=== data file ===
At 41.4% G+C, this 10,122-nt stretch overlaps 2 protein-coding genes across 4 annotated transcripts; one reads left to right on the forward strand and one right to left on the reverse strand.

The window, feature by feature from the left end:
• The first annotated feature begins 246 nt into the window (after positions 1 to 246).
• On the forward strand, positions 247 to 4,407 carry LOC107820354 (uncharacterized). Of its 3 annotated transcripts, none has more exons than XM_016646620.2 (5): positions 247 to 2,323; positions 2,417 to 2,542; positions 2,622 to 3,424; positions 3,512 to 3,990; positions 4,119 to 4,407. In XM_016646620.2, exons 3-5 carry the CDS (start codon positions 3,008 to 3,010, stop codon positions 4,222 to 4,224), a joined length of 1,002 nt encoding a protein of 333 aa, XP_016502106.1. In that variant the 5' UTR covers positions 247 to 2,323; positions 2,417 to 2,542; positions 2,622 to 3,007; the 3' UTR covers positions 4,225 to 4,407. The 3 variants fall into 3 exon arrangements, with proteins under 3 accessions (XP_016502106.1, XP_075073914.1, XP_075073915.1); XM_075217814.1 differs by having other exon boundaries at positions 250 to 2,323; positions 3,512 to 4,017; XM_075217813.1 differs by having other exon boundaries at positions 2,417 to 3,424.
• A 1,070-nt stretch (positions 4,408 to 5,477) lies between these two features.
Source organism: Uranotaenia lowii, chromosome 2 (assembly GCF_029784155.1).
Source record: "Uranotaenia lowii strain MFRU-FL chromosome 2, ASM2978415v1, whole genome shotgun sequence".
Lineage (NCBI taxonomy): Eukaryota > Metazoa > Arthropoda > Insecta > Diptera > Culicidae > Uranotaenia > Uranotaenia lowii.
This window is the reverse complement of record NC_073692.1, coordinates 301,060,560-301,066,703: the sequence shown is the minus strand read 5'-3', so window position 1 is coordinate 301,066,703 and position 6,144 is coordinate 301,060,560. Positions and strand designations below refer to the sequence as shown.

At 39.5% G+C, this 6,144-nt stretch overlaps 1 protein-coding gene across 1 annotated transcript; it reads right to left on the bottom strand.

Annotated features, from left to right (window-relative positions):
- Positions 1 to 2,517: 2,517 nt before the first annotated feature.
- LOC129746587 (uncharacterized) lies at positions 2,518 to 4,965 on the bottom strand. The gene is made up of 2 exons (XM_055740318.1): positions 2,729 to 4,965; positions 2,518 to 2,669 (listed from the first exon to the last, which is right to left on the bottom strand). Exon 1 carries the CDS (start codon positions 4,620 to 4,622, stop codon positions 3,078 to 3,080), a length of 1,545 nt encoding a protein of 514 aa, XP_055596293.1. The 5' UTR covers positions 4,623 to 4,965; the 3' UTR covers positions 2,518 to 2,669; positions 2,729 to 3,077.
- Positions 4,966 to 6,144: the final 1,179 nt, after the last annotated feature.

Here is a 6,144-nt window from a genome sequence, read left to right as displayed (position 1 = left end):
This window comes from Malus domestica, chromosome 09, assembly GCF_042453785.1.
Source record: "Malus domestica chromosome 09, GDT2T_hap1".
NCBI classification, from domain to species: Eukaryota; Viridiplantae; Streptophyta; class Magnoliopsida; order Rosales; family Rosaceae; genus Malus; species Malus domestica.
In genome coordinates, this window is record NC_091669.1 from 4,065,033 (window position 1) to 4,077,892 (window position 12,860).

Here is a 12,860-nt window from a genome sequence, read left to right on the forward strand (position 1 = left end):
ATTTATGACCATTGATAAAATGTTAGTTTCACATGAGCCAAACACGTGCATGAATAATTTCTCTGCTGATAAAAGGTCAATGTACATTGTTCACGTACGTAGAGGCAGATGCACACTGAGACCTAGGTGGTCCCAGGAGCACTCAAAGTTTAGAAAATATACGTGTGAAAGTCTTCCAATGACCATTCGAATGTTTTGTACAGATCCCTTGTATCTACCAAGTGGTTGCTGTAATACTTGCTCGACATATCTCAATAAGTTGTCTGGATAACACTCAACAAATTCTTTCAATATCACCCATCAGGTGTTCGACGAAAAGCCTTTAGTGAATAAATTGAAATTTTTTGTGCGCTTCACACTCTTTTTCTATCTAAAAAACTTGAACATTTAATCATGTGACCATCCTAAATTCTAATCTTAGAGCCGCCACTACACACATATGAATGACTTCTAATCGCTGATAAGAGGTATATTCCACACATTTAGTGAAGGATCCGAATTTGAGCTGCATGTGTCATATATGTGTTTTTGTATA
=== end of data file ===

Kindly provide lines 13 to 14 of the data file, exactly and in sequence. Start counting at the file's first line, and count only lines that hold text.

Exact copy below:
- LOC129746587 (uncharacterized) lies at positions 2,518 to 4,965 on the bottom strand. The gene is made up of 2 exons (XM_055740318.1): positions 2,729 to 4,965; positions 2,518 to 2,669 (listed from the first exon to the last, which is right to left on the bottom strand). Exon 1 carries the CDS (start codon positions 4,620 to 4,622, stop codon positions 3,078 to 3,080), a length of 1,545 nt encoding a protein of 514 aa, XP_055596293.1. The 5' UTR covers positions 4,623 to 4,965; the 3' UTR covers positions 2,518 to 2,669; positions 2,729 to 3,077.
- Positions 4,966 to 6,144: the final 1,179 nt, after the last annotated feature.